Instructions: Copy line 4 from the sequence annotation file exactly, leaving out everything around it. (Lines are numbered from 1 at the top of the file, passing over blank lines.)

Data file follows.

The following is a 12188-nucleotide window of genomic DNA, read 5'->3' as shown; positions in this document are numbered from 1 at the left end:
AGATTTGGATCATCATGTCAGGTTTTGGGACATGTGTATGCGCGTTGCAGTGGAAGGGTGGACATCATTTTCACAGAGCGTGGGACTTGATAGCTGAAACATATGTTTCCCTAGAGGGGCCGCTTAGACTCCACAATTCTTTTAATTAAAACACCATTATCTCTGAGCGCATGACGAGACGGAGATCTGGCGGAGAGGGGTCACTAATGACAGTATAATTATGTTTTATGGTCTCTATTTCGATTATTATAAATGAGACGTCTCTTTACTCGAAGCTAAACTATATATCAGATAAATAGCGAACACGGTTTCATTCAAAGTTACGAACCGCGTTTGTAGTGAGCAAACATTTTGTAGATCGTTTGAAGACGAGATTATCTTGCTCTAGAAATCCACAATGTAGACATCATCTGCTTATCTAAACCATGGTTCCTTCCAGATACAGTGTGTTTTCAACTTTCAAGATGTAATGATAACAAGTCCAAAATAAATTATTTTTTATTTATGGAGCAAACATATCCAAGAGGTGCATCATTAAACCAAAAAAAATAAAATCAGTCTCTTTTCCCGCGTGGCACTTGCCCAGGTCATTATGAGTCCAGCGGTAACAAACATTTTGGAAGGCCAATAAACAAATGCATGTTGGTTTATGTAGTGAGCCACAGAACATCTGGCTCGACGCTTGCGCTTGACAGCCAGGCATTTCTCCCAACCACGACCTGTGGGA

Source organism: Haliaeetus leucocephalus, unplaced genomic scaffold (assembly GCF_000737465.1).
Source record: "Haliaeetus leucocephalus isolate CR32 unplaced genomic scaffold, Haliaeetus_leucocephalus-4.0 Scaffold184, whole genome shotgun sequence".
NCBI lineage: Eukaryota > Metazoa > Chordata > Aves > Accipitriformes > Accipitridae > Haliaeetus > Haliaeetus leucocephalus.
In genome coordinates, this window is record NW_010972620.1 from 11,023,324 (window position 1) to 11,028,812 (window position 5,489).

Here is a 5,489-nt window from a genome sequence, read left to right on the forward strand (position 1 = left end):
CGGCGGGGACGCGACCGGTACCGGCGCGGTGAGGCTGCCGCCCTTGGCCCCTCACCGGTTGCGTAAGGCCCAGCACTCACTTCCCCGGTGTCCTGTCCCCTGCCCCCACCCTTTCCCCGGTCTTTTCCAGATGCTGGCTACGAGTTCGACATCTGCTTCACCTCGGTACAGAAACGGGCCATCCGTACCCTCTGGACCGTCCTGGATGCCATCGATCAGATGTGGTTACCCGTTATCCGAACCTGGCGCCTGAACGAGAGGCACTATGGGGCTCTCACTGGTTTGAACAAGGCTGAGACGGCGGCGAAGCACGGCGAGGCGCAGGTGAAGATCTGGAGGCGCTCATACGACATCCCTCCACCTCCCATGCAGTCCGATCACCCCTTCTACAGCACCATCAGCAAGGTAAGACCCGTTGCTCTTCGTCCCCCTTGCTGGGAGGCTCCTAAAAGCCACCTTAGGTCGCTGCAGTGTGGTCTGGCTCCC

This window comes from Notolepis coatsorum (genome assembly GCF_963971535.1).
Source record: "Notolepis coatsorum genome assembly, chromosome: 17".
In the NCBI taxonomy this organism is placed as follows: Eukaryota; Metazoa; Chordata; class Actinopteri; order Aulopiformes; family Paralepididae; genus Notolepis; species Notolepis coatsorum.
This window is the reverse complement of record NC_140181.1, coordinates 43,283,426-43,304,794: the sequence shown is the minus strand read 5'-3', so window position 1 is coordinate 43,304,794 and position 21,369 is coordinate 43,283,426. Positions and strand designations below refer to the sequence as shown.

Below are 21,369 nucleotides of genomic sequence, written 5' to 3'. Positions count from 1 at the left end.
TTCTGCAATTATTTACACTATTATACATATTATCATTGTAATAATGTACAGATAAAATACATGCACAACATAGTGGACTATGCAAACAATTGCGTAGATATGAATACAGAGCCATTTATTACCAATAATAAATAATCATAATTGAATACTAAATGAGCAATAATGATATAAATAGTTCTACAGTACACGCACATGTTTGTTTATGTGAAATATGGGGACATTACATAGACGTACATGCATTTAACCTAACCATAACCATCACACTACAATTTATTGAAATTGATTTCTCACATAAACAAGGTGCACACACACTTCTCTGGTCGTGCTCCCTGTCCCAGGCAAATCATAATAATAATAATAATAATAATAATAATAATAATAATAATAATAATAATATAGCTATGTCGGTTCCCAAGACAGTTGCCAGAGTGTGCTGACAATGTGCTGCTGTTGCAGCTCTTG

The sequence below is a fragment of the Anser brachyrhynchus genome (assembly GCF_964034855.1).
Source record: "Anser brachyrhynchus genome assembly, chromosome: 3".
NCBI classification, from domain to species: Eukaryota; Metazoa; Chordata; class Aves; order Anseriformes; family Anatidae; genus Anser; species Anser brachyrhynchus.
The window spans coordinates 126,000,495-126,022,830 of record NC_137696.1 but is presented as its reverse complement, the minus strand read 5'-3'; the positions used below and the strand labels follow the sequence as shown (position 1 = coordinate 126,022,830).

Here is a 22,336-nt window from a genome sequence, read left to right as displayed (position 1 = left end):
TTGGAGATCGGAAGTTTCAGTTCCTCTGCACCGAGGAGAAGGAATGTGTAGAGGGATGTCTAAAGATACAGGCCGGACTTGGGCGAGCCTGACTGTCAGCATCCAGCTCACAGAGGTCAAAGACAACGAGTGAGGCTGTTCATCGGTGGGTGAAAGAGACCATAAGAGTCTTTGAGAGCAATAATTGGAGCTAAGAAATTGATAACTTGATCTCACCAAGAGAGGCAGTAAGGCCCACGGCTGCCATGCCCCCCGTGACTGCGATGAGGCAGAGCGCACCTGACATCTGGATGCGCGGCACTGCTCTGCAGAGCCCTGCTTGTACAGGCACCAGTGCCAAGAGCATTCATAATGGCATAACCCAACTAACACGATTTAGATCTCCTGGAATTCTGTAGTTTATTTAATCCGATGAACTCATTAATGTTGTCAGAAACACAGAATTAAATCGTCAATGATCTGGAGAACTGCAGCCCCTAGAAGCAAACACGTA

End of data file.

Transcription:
Source record: "Haliaeetus leucocephalus isolate CR32 unplaced genomic scaffold, Haliaeetus_leucocephalus-4.0 Scaffold184, whole genome shotgun sequence".